The potato tuber moth is a major pest of potatoes, and can also attack other crops of the Solanaceae family. As with all lepidopteran pests, the larval stages (caterpillars) are those that carry out the damage, They mine in leaves and stems, and in case of potatoes also in the tubers where they can further survive and multiply during storage. This is a big problem when the tubers are used as seeds, because the pest moves to re-infest or infest a field where there was no presence of the moth.
Life cycle of potato tuber moth
Adults deposit their eggs on the underside of leaves, or on the stem of the plant. In the case of potato, if there are still no leaves available, the females search for tubers through cracks in the soil where they oviposit near the eye buds of the potatoes. The eggs are spherical and pearly white in color. Before hatching they turn yellowish to brown. after the larvae emerge after 4-6 days. The larvae are white or light brown, with a brown head, and as they mature their coloration changes to pink or green; its larval cycle lasts from 13 to 33 days depending on the temperature and other conditions. Pupation takes place in the soil surface or in debris under the plant. The pupal stage lasts 10 to 33 days. The pupae have a yellowish or reddish-brown color, and are about 0.84 cm long. The adults, about one centimeter long, are pale brown with a dark mottled and thin body. The forewings have dark spots and both pairs of wings have fringed edges. The wingspan is 13-15 mm. Their lifespan is approximately 10 days.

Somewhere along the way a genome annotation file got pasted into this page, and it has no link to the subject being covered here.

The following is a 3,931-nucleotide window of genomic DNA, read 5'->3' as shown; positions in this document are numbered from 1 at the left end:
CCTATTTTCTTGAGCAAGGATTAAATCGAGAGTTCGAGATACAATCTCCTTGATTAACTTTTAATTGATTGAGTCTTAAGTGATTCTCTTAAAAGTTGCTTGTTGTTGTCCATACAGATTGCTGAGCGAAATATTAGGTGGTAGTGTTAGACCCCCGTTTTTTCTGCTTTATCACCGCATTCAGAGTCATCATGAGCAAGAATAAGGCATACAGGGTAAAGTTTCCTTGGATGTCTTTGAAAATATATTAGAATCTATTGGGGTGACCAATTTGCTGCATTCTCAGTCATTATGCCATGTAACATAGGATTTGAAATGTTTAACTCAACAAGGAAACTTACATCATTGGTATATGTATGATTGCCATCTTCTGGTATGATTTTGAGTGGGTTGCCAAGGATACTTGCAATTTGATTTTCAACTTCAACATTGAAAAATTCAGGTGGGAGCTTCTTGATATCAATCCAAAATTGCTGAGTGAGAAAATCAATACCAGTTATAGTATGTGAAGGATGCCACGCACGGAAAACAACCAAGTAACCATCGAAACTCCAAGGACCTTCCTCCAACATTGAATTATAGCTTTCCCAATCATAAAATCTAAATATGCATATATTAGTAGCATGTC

The damage caused by the larvae is that of mines in the leaves and / or weakening of the stem, which can break. The feeding paths of the caterpillars in the tubers can only be detected when the potato is cut open. The galleries in the tubers makes then unsaleable and also facilitate the entry of pathogens. The most severe economic damages occurs when stored tuners are infested because the population develops quickly and all tubers become infested.